The Historic Houses Association has been rebranded as Historic Houses. Our Historic Houses Handbook arrived this week in its new format, perhaps reminiscent in style of the handbook for Historic Scotland.
The handbook is arranged around regions: London and the South East; South West and Channel Islands; East, West Midlands; East Midlands; Yorkshire; North West; North East; Wales; Scotland; Northern Ireland. Entries are in numerical order and provide postcode (useful for the SatNav, though there is a mention of ‘good-old-fashioned map reading’ in the section on ‘Using this book’), location and opening information. There is a subtle colour theme for each section but perhaps a footer or header would help with the navigation.
There is a marked improvement in the guide and I look forward to using it to explore ‘new’ properties during the coming year.
In a nod to the shift from the experience to transformative economy in site management and interpretation, Parks Canada has been placing red chairs in scenic locations around its National Parks. These are designed to not only provide a passive viewpoint experience of natural heritage and landscape, but also generate a proactive sense of adventure in the visitor (the transformative bit) who is encouraged to seek out the locations where the benches have been placed.
The programme has been running for around three years, having started in Gros Morne National Park and has featured in social media and advertising across the country, with each Park taking its own approach to promotion. The hashtags #ShareTheChair and #TimeToConnect hook in to the idea of shared outdoor experience and connecting with nature to bring about wider wellbeing.
The chairs themselves have heritage background, built in the Adirondack or Muskoka style, are bright red and carry the Parks Canada organisational logo. The chairs can also be bought from the Parks Canada website (children and adult sizes available).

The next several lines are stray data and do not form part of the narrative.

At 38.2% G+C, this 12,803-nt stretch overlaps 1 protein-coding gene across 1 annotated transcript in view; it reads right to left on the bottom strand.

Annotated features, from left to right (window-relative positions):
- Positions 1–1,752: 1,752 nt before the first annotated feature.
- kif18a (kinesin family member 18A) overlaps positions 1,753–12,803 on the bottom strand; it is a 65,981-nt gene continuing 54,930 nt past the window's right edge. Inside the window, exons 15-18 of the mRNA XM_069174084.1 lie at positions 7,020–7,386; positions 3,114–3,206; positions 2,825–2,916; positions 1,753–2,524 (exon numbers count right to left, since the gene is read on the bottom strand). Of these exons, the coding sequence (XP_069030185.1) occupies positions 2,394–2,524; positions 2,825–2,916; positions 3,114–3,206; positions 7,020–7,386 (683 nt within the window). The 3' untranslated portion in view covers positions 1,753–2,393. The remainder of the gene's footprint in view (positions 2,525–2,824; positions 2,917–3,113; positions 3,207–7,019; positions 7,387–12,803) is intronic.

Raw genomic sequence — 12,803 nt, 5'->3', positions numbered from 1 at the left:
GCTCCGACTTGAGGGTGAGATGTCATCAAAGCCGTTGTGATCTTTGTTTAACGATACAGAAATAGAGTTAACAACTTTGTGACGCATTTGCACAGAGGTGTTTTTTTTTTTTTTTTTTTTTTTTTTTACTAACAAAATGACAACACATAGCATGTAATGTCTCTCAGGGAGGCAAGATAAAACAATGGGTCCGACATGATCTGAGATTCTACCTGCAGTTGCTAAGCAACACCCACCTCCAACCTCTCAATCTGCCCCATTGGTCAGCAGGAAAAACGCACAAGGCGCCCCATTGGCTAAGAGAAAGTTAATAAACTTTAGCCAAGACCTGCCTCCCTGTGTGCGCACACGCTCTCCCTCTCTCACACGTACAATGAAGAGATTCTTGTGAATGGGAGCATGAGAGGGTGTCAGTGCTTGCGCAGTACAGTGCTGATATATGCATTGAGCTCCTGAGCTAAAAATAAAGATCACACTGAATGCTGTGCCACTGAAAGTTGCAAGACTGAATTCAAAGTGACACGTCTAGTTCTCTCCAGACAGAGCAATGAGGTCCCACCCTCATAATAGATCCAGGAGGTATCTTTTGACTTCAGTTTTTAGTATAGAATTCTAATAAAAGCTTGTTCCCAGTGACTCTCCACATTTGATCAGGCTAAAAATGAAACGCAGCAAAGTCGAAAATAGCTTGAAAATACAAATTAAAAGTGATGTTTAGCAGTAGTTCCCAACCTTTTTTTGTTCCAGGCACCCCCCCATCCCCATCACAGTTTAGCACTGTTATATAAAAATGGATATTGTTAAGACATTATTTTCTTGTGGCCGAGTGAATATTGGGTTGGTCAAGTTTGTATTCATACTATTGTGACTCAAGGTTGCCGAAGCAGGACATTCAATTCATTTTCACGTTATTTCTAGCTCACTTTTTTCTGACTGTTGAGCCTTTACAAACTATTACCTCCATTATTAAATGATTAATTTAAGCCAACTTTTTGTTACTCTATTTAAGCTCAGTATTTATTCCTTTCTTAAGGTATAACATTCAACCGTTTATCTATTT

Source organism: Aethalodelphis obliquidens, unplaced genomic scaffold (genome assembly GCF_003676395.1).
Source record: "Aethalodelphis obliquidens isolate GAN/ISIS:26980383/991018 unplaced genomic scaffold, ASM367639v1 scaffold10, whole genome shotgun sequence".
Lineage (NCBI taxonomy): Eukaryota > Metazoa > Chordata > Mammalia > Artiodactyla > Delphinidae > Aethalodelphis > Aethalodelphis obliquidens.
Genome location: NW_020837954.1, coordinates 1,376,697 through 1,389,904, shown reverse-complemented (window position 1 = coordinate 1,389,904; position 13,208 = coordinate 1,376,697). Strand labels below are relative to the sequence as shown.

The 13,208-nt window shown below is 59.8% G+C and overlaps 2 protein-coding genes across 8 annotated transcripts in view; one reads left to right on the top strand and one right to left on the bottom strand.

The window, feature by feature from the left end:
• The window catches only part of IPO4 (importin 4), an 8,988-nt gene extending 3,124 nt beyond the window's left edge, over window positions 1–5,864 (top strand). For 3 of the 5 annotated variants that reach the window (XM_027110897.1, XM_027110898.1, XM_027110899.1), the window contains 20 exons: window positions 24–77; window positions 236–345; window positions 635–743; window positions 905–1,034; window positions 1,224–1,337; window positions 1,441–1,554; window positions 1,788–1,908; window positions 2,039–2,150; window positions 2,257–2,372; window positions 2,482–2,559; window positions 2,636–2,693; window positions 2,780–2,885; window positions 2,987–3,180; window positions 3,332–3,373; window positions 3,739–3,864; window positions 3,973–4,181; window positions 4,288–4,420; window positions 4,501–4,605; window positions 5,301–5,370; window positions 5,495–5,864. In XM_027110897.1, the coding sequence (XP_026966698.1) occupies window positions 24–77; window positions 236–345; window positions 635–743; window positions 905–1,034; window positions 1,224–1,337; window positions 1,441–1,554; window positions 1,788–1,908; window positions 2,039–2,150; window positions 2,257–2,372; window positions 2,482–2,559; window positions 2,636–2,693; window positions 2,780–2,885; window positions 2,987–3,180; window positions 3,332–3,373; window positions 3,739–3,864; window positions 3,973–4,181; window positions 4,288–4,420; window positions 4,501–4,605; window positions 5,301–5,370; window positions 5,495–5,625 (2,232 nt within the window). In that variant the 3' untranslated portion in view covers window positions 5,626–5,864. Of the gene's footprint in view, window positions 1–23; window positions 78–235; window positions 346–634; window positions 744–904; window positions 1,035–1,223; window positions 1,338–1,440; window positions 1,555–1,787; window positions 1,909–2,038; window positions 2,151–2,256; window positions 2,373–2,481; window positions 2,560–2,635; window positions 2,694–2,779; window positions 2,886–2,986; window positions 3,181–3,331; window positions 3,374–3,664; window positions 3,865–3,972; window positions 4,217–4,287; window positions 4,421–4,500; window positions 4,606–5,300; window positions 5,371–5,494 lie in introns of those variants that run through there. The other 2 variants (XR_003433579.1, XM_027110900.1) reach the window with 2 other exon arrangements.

It is an interesting approach by the organisation, though has attracted some criticism – but as a site intervention of experiential design which incorporates a call to action, heritage, branding, visual stimulus, and landscape interpretation, it is effective. I hope to capture my own red chair moments in the next month and will no doubt participate in #ShareTheChair as I encourage a couple of teenagers to disconnect from their phones for a moment.
In the UK, we have seen smaller scale equivalents at individual sites with National Trust branded deckchairs, and very subtly branded picnic benches at English Heritage sites.
The next seminar in the Spring series will be led by Kate Clark, an international Visiting Fellow with us at UCS, based currently in the New South Wales Government, Australia.
Kate is a museum director and heritage manager, with a special interest in concepts of value and how they inform decision-making in heritage. She has worked in with Sydney Living Museums, the Heritage Lottery Fund, English Heritage and Ironbridge Gorge Museums, and has written about heritage policy, public value, significance, sustaining heritage and industrial archaeology, as well as museum practice.
Kate’s workshop will range widely across ideas about cultural heritage and its value to communities, the economy, environment and society, using techniques she has developed in working with community groups. It will touch on the recent museum branding work she has done with Sydney Living Museums.
The seminar will be held on Wednesday (not the normal day!), at 4.30pm at the Waterfront Building, UCS Ipswich campus. As ever, please register with Julie Barber if you’d like to attend. Email: firstname.lastname@example.org